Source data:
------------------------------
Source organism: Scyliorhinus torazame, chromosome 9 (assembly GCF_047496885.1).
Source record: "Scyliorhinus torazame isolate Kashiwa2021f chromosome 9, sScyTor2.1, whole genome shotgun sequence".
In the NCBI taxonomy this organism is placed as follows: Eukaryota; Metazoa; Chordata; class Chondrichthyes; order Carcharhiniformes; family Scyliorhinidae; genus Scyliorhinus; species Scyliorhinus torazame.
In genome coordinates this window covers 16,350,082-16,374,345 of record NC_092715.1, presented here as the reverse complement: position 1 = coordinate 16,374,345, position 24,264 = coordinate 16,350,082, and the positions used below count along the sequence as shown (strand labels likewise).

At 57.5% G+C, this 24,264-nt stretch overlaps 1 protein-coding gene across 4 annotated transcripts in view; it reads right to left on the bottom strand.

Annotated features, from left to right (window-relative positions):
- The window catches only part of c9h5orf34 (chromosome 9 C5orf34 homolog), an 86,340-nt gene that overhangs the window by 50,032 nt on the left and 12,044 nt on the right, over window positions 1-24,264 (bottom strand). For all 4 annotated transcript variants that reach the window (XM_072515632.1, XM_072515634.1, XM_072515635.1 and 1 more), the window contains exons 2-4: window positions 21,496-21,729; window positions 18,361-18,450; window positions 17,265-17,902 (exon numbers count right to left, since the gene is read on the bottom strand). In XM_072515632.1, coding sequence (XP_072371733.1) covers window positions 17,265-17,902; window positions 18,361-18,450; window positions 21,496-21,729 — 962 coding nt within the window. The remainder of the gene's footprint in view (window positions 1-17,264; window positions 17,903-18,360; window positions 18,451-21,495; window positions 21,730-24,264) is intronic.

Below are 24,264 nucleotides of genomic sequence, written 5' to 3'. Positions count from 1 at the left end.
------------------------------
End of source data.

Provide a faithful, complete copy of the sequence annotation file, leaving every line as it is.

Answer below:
Source organism: Scyliorhinus torazame, chromosome 9 (assembly GCF_047496885.1).
Source record: "Scyliorhinus torazame isolate Kashiwa2021f chromosome 9, sScyTor2.1, whole genome shotgun sequence".
In the NCBI taxonomy this organism is placed as follows: Eukaryota; Metazoa; Chordata; class Chondrichthyes; order Carcharhiniformes; family Scyliorhinidae; genus Scyliorhinus; species Scyliorhinus torazame.
In genome coordinates this window covers 16,350,082-16,374,345 of record NC_092715.1, presented here as the reverse complement: position 1 = coordinate 16,374,345, position 24,264 = coordinate 16,350,082, and the positions used below count along the sequence as shown (strand labels likewise).

At 57.5% G+C, this 24,264-nt stretch overlaps 1 protein-coding gene across 4 annotated transcripts in view; it reads right to left on the bottom strand.

Annotated features, from left to right (window-relative positions):
- The window catches only part of c9h5orf34 (chromosome 9 C5orf34 homolog), an 86,340-nt gene that overhangs the window by 50,032 nt on the left and 12,044 nt on the right, over window positions 1-24,264 (bottom strand). For all 4 annotated transcript variants that reach the window (XM_072515632.1, XM_072515634.1, XM_072515635.1 and 1 more), the window contains exons 2-4: window positions 21,496-21,729; window positions 18,361-18,450; window positions 17,265-17,902 (exon numbers count right to left, since the gene is read on the bottom strand). In XM_072515632.1, coding sequence (XP_072371733.1) covers window positions 17,265-17,902; window positions 18,361-18,450; window positions 21,496-21,729 — 962 coding nt within the window. The remainder of the gene's footprint in view (window positions 1-17,264; window positions 17,903-18,360; window positions 18,451-21,495; window positions 21,730-24,264) is intronic.

Below are 24,264 nucleotides of genomic sequence, written 5' to 3'. Positions count from 1 at the left end.